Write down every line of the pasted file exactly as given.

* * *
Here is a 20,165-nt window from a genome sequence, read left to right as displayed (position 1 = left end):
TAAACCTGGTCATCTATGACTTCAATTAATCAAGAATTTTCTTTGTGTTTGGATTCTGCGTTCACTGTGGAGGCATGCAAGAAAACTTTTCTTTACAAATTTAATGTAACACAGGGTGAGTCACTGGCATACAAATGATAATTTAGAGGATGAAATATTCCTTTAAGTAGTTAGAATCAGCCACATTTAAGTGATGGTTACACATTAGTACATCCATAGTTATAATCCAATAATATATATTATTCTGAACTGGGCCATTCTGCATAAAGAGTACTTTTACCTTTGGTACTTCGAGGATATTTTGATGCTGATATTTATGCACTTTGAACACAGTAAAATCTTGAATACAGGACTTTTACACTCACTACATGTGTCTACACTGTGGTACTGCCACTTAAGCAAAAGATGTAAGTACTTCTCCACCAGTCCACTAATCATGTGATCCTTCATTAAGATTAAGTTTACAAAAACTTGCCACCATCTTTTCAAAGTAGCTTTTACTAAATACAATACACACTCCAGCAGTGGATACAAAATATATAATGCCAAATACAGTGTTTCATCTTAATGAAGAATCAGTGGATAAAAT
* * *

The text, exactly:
Here is a 20,165-nt window from a genome sequence, read left to right as displayed (position 1 = left end):
TAAACCTGGTCATCTATGACTTCAATTAATCAAGAATTTTCTTTGTGTTTGGATTCTGCGTTCACTGTGGAGGCATGCAAGAAAACTTTTCTTTACAAATTTAATGTAACACAGGGTGAGTCACTGGCATACAAATGATAATTTAGAGGATGAAATATTCCTTTAAGTAGTTAGAATCAGCCACATTTAAGTGATGGTTACACATTAGTACATCCATAGTTATAATCCAATAATATATATTATTCTGAACTGGGCCATTCTGCATAAAGAGTACTTTTACCTTTGGTACTTCGAGGATATTTTGATGCTGATATTTATGCACTTTGAACACAGTAAAATCTTGAATACAGGACTTTTACACTCACTACATGTGTCTACACTGTGGTACTGCCACTTAAGCAAAAGATGTAAGTACTTCTCCACCAGTCCACTAATCATGTGATCCTTCATTAAGATTAAGTTTACAAAAACTTGCCACCATCTTTTCAAAGTAGCTTTTACTAAATACAATACACACTCCAGCAGTGGATACAAAATATATAATGCCAAATACAGTGTTTCATCTTAATGAAGAATCAGTGGATAAAAT